DRS Program Model

Individual contact is available at the freshman level to provide instruction and modeling of advocacy skills and accessing of services By the time students are juniors and seniors, our one-on-one time has lessened, as they have gained the skills needed to be their own best advocate. Achieving independence over time is the goal.

Two-tiered Model of Service:

  • Accommodations provided by law
  • All accommodations are provided by our Accommodations Team
  • Accommodations are in place to remove the academic barriers that exist due to the manifestations of the disability
  • Accommodations are not meant to guarantee success for the student, they are to ensure fair and equal access
  • Individual meetings with a Disability Specialist are an additional service beyond legal mandates

Accommodations

  • Exams: extended time, reader, writer, computer for typing answers, limited-distraction environment
  • Classroom: notetakers, recording lectures
  • Individual: alternative format materials (i.e. recorded or scanned textbooks)
  • Authorized accommodations are based on the unique manifestations of the documented disability and the functional limitations resulting from the disability; therefore, not every student will receive the same accommodations.

Meeting with a Specialist

Accommodations

  • Clarify the student’s documentation as a first-step to explaining authorized accommodations
  • Get feedback from each student on an ongoing basis regarding the effectiveness and appropriateness of their accommodations

Advising:

  • Assist student in selecting classes for the next term and in preparing to meet with their faculty advisors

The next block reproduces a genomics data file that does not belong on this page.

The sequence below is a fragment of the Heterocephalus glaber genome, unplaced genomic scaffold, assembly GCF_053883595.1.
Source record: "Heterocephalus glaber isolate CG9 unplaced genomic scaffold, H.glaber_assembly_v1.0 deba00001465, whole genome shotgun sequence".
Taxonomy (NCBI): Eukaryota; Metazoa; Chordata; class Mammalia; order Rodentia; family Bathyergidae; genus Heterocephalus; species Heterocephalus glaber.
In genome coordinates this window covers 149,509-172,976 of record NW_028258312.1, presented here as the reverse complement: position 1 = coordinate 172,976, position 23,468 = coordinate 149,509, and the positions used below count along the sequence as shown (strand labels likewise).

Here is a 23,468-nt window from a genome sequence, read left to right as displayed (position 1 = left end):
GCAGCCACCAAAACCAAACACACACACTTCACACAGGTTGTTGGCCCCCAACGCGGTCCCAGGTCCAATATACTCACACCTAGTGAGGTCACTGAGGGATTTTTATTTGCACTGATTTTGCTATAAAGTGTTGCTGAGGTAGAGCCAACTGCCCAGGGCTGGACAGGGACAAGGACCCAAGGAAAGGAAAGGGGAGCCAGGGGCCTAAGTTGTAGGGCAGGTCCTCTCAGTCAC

• Help students negotiate their way through petitions, incompletes, etc.

Coursework:

  • Clarify what the assignment is asking for or refer the student to the professor for further clarification
  • Help the student figure out what steps to follow and what resources to use to get an assignment done
  • Help students determine why an assignment might not be going well

Communication with Professors:

  • Help student decide what the professor needs to know
  • Help the student plan how to approach the professor and communicate information

Help the student figure out how to contact hard-to-reach faculty

Engage in direct advocacy with professors only if invited to do so by the student and if such an action is compatible with the student’s independence

General Academic Monitoring:

  • Discuss how each of the student’s classes is going
  • Help the student identify and articulate what is working well and what is interfering with success
  • Refer the student to academic resources such as the tutoring program and supplemental instruction
  • Study Skills and Organization:
  • Provide modeling of study strategies such as creation of mnemonic devices, reading comprehension techniques, etc.
  • Help student design a time management program that will fit his/her cognitive style and lifestyle
  • Model how to set up and use planners and “master notebooks” to organize course material. For example, using a 3-ring binder with tabs for the syllabus, lecture notes, completed texts, lab reports, vocabulary lists, etc.